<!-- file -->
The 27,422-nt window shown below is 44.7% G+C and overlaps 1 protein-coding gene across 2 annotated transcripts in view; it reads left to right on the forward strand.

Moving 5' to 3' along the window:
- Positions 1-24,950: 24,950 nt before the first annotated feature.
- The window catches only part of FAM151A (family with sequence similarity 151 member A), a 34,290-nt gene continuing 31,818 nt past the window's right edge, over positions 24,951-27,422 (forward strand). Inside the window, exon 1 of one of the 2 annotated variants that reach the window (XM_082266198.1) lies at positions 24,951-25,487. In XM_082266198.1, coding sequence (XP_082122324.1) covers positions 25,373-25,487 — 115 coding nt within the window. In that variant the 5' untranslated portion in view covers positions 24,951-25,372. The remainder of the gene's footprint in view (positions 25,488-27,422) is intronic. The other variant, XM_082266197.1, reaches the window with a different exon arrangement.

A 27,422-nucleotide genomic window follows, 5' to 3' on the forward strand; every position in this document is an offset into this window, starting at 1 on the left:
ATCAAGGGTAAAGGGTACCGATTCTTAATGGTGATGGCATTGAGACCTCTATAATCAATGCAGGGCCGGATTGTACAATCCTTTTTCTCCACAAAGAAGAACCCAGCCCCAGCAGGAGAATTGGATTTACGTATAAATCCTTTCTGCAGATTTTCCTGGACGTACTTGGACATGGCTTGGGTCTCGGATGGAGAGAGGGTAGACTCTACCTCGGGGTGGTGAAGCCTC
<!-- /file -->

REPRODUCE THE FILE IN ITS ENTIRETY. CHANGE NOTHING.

The 27,422-nt window shown below is 44.7% G+C and overlaps 1 protein-coding gene across 2 annotated transcripts in view; it reads left to right on the forward strand.

Moving 5' to 3' along the window:
- Positions 1-24,950: 24,950 nt before the first annotated feature.
- The window catches only part of FAM151A (family with sequence similarity 151 member A), a 34,290-nt gene continuing 31,818 nt past the window's right edge, over positions 24,951-27,422 (forward strand). Inside the window, exon 1 of one of the 2 annotated variants that reach the window (XM_082266198.1) lies at positions 24,951-25,487. In XM_082266198.1, coding sequence (XP_082122324.1) covers positions 25,373-25,487 — 115 coding nt within the window. In that variant the 5' untranslated portion in view covers positions 24,951-25,372. The remainder of the gene's footprint in view (positions 25,488-27,422) is intronic. The other variant, XM_082266197.1, reaches the window with a different exon arrangement.

A 27,422-nucleotide genomic window follows, 5' to 3' on the forward strand; every position in this document is an offset into this window, starting at 1 on the left:
ATCAAGGGTAAAGGGTACCGATTCTTAATGGTGATGGCATTGAGACCTCTATAATCAATGCAGGGCCGGATTGTACAATCCTTTTTCTCCACAAAGAAGAACCCAGCCCCAGCAGGAGAATTGGATTTACGTATAAATCCTTTCTGCAGATTTTCCTGGACGTACTTGGACATGGCTTGGGTCTCGGATGGAGAGAGGGTAGACTCTACCTCGGGGTGGTGAAGCCTC